Posted in google cardboard, MY3D, stereographs

Viewing Old Stereograms with My Hasbro MY3D Viewer

It just gets better!

I was thinking that I might have to get some “converter” app so that I could view old stereograms on my phone using my MY3D viewer, but  I didn’t have to do anything to the scanned images.  I just opened the image on my phone, placed the phone in the MY3D, and it works great.


[Download the above stereogram to your phone: ]


Here is another photo (not a stereogram) of the same room and you can make out distinctive items from both images.


It is amazing how the mind works.  The items in the images appear “flat” but they have a sense of depth which does provide added life to the photos.  Amazing that images taken more than a 100 years ago appear so remarkable.  There are some amazing images taken from the Spanish-American War 1898 at the above Boston Flickr site.

google-cardboard-glassesWhereas the Hasbro MY3D Viewer works perfectly well with displaying stereographs (and it is easy to use your finger to move between slides from the holes on the bottom of the viewer), this Google Cardboard viewer does not display the stereoscopic images well.  A large portion of the displayed image is distorted.  There is also no easy way to move from one image to the other.

Posted in Uncategorized

Cardboard Camera Turned Inwards?

Okay, I don’t know that this would work with the Google Cardboard Camera software, but it would be worth a try…

Could you use this same software to capture a 360 degrees view of an object (e.g. cup, doll, statue, etc.)?  Place the camera at the outside of a Lazy Susan facing inwards.  Then place a stationary object in the middle of the Lazy Susan, and start the image capture, rotating the Lazy Susan and camera around the object 360 degrees.  *The software is already aware of the camera rotating 360 degrees, facing outwards.  Shouldn’t it be just as aware if the camera was facing inwards?  After all 360 degrees is 360 degrees.

I think the logic works.  Now we just have to find if it works in the real world;-)

Posted in Uncategorized

Hasbro MY3D Viewer

IMG_0750 IMG_0748 - Copy IMG_0747 (002) - Copy IMG_0745 (002) - CopyI bought a cardboard version of the Google Cardboard viewer.  The lenses were not well ground, so there were imperfections in viewing images.  The other thing was the sharp edge of the cardboard cut into my nose.  I happened to see this Hasbro MY3D Viewer on sale and thought I might be able to make it work for my Samsung Galaxy SIII smartphone.  *One of my “good moves”.

At first I had to physically hold my phone against the back of the viewer, but MY3DVELCROHOLDER2the lenses were good and produced a pleasing 3D image.  It wasn’t too long before I saw that someone on eBay was selling this viewer with a modification.  They had used a crossed pattern of two strips (I thought they might be velcro on the ends.) attached to the viewer.  You could detach the strips to slip in your phone and then snuggly reattach the strip to the viewer.

I happened to have some Scotch Multi-Purpose Fasteners that I had bought some time ago for other purposes.  The Fastener system had matching velcro strips and the back of the velcro had a strong adhesive.  I cut a couple of short strips for the top & bottom of the MY3D viewer and attached them with the adhesive backing.  I then put my phone on the back of the viewer and measured out a velcro strip to attach to the top & bottom of the viewer while holding the phone snuggly.  It worked perfectly!  I didn’t even need to add the horizontal cross-strip.  *Sorry, for not showing the phone being held by the velcro strip, but I had to take the pictures with the phone;-)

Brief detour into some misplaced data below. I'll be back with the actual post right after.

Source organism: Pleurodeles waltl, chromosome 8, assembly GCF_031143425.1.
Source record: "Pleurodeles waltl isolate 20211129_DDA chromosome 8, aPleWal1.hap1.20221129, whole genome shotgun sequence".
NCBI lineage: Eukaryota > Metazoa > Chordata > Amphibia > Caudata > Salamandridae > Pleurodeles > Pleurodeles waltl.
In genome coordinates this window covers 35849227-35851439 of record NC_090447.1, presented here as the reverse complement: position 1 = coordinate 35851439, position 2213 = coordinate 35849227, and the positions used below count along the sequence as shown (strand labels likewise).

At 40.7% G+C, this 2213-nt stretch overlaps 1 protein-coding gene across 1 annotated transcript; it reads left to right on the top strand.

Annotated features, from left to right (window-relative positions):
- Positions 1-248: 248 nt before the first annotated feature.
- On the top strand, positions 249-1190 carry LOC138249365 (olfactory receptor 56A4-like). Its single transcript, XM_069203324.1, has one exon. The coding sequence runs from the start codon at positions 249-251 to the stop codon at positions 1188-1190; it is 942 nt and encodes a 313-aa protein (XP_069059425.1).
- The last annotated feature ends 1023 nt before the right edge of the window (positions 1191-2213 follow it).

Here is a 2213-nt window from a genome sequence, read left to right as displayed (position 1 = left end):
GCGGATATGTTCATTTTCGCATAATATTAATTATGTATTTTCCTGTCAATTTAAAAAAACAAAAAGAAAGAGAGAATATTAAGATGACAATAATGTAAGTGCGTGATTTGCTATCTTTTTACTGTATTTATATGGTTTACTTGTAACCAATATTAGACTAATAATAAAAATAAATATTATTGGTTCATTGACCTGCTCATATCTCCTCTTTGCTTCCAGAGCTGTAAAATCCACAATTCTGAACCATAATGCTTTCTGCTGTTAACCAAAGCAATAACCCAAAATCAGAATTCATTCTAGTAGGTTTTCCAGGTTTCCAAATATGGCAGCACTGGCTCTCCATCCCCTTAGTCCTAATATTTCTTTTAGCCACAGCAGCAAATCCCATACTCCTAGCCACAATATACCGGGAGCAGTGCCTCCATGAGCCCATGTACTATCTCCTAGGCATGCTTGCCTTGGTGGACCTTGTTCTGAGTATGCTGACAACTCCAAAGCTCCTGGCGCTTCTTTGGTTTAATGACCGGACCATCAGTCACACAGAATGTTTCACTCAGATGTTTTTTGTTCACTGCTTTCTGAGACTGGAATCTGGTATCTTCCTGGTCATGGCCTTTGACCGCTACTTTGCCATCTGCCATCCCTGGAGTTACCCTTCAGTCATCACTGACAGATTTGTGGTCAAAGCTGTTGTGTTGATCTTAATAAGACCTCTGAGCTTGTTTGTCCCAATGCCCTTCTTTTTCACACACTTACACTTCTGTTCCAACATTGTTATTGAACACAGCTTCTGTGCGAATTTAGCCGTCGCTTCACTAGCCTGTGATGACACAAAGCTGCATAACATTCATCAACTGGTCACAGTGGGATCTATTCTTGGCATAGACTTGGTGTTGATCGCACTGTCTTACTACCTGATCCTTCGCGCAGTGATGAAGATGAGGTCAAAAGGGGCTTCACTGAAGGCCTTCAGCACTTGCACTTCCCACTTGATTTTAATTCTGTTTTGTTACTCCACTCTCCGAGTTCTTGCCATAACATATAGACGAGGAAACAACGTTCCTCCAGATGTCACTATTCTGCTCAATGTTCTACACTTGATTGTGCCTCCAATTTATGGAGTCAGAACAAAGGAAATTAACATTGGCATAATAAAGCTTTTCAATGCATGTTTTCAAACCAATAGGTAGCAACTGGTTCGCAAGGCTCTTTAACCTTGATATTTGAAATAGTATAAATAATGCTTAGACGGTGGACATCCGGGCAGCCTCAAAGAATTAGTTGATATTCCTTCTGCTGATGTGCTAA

Posted in Uncategorized

Google Cardboard & Cardboard Camera

I tried out the Google Cardboard app, without the glasses, on my Samsung Galaxy SIII (Android) phone.

Addendum [09/22/16]:  Just found this.

I then installed the Google Cardboard Camera app and created a view of our Cook Training Lab.  I tried unsuccessfully to create the 3D image just holding the phone and moving around slowly, but it failed twice.  I then brought out the old camera tripod and walked it around and made the image below.  Pulling this into the Google Cardboard app displays a 360 degrees view of the lab.  *I didn’t record any narration, but the app allows for this.  IMG_20160119_093937.vrI’ve also just ordered a pair of Google Cardboard glasses from which should be here by Friday.


The Google Cardboard glasses arrived.  Pretty much of a disappointment.  The piece that Screenshot_2016-02-17-09-20-39fits over the nose cuts into the skin uncomfortably.  The image did not display well on the large lenses.  I fiddled a few minutes with it and have since left it alone.

ADDENDUM [02/17/16]:  Got back to this last night.  I am using a Samsung Galaxy S III Android phone.  During Cardboard app setup you are asked to scan a QR code from the glasses and that will determine the viewer type.  Apparently, there is a problem (with some S IIIs) that cause the image displayed on the phone to be small and at the bottom.

mbcr9kfSomeone had modified some of these settings and provided a QR image to switch to the alternate viewer with these mods.  This moved the image to the center (bottom-cenScreenshot_2016-02-17-09-17-29ter-top) and made some other mods I am not quite sure of, yet.  But, these changes made the viewer usable.  The clarity of the projected image isn’t great, but it is close to a poor Vue-Master rendering.  *I am thinking that a 3D printer and some creativity could take these viewers in a differentqalbw9ysyp0bl8k9fbyz direction.2-17-2016 9-58-06 AM